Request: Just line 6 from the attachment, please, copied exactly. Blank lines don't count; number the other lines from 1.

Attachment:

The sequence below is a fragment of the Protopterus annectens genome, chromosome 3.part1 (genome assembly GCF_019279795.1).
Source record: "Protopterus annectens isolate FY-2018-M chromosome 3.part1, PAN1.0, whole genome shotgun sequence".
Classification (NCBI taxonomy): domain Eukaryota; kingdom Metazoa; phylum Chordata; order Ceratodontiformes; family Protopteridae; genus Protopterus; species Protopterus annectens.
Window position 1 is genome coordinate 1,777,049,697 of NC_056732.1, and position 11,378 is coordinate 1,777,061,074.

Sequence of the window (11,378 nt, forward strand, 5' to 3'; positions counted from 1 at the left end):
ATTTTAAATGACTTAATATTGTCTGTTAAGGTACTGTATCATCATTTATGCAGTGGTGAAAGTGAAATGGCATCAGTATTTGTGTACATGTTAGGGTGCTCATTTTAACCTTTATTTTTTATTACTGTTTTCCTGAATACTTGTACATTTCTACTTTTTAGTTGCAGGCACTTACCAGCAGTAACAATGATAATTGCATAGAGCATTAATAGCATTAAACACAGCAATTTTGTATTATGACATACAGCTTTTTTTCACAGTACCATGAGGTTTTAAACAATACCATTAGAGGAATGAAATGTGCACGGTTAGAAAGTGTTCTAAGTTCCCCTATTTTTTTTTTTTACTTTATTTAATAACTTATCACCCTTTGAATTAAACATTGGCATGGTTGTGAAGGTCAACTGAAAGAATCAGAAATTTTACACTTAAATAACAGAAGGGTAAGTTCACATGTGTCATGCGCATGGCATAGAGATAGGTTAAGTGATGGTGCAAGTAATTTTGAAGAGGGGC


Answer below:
ATTTTAAATGACTTAATATTGTCTGTTAAGGTACTGTATCATCATTTATGCAGTGGTGAAAGTGAAATGGCATCAGTATTTGTGTACATGTTAGGGTGCTCATTTTAACCTTTATTTTTTATTACTGTTTTCCTGAATACTTGTACATTTCTACTTTTTAGTTGCAGGCACTTACCAGCAGTAACAATGATAATTGCATAGAGCATTAATAGCATTAAACACAGCAATTTTGTATTATGACATACAGCTTTTTTTCACAGTACCATGAGGTTTTAAACAATACCATTAGAGGAATGAAATGTGCACGGTTAGAAAGTGTTCTAAGTTCCCCTATTTTTTTTTTTTACTTTATTTAATAACTTATCACCCTTTGAATTAAACATTGGCATGGTTGTGAAGGTCAACTGAAAGAATCAGAAATTTTACACTTAAATAACAGAAGGGTAAGTTCACATGTGTCATGCGCATGGCATAGAGATAGGTTAAGTGATGGTGCAAGTAATTTTGAAGAGGGGC